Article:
This is for a handout to parents of a special education class. They speak no English, and the teacher speaks no Spanish. Thus general partial stock phrases are provided on the sheet and she translates only the activity needed.

In English the sheet would say:

I need to work on __.

In Spanish, would it work to say:

Necesito trabajar en __.

Keep in mind that it must be neutral and work for a variety of activities. Is the way 'en' refer to an activity equivalent to the English 'on'? Would another verb be better suited, such as 'practicar'?

  • It's ok for me. "Practicar" is a litle less general ("to practice").
    – leonbloy
    Aug 23 '13 at 18:01
  • Interesting. I always considered en to be like in. But the only other similar word I can think of would be sobre. Not a native Spanish speaker though, so I'm interested to see what others say about this!
    – WendiKidd
    Aug 23 '13 at 21:21
  • @WendiKidd "en" can mean "in" or "on" depending on context (in fact this is often a point of confusion for native Spanish speakers speaking English). For example, "ponlo en la mesa" = "put it on the table". You wouldn't say "ponlo sobre la mesa" for something like a bowl or plate.
    – neizan
    Aug 24 '13 at 10:10
  • @Meep it would help if you gave a few examples of the activities.
    – neizan
    Aug 24 '13 at 10:13
  • "...to work on..." could mean to improve or to practice so it may be better to use the appropriate one.
    – BrianA
    Aug 24 '13 at 15:24

Here is an answer from a Spaniard from Spain, which doesn't mean mine is better than the rest. However, I can tell from my experience that...

When you want to use the verb "trabajar" meaning "to improve" or "to practice" you can use it with "en", "sobre" and "con". For instance, "necesito trabajar en ello" = "necesito trabajar sobre ello" = "necesito trabajar con ello". The word "ello" could be substituted by what I need to improve or practice. It's very common to get rid of all these propositions when the object is clearly identified. For instance, I would say "necesito trabajar el temario para el próximo examen" rather than "necesito trabajar en/sobre/con el temario para el próximo examen".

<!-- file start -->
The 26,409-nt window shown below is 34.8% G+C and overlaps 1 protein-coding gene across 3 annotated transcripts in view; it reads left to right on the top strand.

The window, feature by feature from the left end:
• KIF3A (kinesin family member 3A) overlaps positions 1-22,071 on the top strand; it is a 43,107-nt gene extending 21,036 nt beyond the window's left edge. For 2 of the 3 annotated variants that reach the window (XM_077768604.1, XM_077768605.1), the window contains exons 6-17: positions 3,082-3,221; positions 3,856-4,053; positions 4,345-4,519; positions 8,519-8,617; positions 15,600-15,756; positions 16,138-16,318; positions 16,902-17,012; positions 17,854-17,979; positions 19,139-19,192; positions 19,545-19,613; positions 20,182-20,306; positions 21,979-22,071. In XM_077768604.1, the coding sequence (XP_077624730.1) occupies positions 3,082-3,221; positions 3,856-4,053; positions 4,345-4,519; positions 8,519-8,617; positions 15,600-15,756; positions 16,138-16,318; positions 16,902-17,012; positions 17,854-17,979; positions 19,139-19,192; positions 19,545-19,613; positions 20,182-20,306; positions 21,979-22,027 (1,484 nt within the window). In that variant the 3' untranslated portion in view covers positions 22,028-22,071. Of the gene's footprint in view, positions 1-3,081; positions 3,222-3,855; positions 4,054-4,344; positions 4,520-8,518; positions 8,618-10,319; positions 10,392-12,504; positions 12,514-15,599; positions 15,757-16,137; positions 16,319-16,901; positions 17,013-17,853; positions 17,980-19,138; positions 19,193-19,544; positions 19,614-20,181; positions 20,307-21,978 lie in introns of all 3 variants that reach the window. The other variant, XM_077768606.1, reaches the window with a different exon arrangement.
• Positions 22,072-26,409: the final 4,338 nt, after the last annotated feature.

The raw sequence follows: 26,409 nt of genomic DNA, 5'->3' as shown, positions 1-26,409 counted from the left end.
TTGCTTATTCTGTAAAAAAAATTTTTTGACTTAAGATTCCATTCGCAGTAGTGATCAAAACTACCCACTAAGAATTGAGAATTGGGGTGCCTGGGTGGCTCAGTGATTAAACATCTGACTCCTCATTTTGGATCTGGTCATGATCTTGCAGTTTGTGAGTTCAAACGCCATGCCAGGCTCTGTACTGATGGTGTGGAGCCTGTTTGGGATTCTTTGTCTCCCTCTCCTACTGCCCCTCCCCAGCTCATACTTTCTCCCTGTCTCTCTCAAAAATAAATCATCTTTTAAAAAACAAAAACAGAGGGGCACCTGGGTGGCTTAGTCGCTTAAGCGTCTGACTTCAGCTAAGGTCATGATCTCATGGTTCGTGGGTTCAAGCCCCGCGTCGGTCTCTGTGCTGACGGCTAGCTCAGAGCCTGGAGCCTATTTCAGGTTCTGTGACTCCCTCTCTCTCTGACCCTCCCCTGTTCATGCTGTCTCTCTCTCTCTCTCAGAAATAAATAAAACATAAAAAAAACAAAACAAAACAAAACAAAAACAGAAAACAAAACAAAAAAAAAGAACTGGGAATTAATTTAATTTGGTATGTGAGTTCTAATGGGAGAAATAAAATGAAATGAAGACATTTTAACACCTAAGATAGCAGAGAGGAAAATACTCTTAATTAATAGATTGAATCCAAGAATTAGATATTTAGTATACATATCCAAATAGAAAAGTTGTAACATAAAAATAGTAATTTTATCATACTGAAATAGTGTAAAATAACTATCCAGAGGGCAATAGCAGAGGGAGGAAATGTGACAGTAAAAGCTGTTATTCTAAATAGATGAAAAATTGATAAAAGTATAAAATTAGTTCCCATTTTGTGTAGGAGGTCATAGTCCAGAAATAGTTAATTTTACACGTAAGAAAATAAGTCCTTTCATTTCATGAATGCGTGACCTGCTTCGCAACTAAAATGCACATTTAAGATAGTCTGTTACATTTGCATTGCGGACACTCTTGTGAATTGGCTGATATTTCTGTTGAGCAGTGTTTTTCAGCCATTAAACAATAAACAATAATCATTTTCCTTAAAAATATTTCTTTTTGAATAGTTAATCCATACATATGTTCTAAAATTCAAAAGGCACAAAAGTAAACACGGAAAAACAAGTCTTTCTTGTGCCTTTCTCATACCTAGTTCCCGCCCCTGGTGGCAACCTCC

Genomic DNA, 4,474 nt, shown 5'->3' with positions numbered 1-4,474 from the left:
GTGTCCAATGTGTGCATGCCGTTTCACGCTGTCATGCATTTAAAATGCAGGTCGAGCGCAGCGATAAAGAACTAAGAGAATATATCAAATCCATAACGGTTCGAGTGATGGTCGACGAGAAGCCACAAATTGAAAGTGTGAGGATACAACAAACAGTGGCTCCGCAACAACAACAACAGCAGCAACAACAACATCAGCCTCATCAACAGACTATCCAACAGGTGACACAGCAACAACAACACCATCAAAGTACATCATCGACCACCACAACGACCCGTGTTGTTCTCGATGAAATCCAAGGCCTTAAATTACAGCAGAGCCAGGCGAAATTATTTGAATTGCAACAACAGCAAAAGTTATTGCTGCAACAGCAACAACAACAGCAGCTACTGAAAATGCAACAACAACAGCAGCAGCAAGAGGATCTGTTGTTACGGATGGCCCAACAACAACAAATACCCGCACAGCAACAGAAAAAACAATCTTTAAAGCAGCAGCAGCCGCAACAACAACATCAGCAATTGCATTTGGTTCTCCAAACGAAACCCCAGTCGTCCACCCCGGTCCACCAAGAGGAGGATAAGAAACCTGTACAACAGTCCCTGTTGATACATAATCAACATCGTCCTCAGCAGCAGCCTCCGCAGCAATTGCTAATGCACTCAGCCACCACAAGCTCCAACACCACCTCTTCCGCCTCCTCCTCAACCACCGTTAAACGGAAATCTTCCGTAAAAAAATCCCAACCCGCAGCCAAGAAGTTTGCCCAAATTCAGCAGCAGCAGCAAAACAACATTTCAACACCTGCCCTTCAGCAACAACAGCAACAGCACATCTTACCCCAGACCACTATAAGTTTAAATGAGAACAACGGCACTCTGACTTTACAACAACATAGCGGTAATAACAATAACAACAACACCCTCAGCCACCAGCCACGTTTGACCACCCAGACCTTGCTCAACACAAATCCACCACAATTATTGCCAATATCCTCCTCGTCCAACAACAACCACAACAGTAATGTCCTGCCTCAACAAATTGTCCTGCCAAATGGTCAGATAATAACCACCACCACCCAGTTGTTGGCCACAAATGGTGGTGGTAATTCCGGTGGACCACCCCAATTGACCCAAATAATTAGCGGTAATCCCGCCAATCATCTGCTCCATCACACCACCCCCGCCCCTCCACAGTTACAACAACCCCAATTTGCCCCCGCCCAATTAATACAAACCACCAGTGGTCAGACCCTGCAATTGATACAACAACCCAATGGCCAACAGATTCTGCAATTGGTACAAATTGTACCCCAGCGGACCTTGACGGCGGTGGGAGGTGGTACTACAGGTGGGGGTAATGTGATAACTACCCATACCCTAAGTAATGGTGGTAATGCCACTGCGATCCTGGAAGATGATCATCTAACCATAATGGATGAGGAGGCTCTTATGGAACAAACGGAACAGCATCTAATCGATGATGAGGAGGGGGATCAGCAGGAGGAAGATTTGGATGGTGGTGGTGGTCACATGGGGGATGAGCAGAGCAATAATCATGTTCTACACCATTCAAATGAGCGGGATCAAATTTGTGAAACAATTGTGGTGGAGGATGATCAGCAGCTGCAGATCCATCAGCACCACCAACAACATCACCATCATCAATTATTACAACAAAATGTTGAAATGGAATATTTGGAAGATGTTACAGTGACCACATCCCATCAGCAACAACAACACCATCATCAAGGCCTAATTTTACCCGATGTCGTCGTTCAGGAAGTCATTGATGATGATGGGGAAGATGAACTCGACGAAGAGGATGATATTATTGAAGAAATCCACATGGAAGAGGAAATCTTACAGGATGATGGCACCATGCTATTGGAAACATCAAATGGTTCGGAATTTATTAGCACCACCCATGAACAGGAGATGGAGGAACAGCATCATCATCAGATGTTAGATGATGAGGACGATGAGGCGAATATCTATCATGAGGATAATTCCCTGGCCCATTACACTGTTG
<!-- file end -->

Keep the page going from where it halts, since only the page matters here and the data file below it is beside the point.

• Thanks, the possibility of dropping the proposition entirely does simplify it.
    – Meep
    Aug 26 '13 at 18:06

I'll show a few examples containing phrases with similar meaning to "I need to work on__".
None of the examples directly translate the word work.
It is implicit in some way. I boldfaced the cases:

Tengo que mejorar mis calificaciones.
Tengo que practicar más mi español.
Necesito esforzarme más en la dieta que estoy haciendo.
Debo tomarme más en serio las normas de etiqueta.
Debo prestar más atención a los reclamos de mi esposa.

  • Thank you. To go with Arturo's answer, a good general translation might be: "Tengo que practicar..." With no need for a proposition?
    – Meep
    Aug 26 '13 at 19:49
  • @Meep "Tengo que practicar mi español.": this is OK too. But it has less emphasis, I think. Anyway, I feel that is a good translation, also. (I am a native speaker spanish, so I can tell you what sounds good to me, or if the sense of the sentence seems to be mantained when I am hearing it).
    – pablo1977
    Aug 27 '13 at 5:04
  • Thanks! I think this will be a good solution then for a general fill in the blank format for a variety of actions then.
    – Meep
    Aug 28 '13 at 20:51

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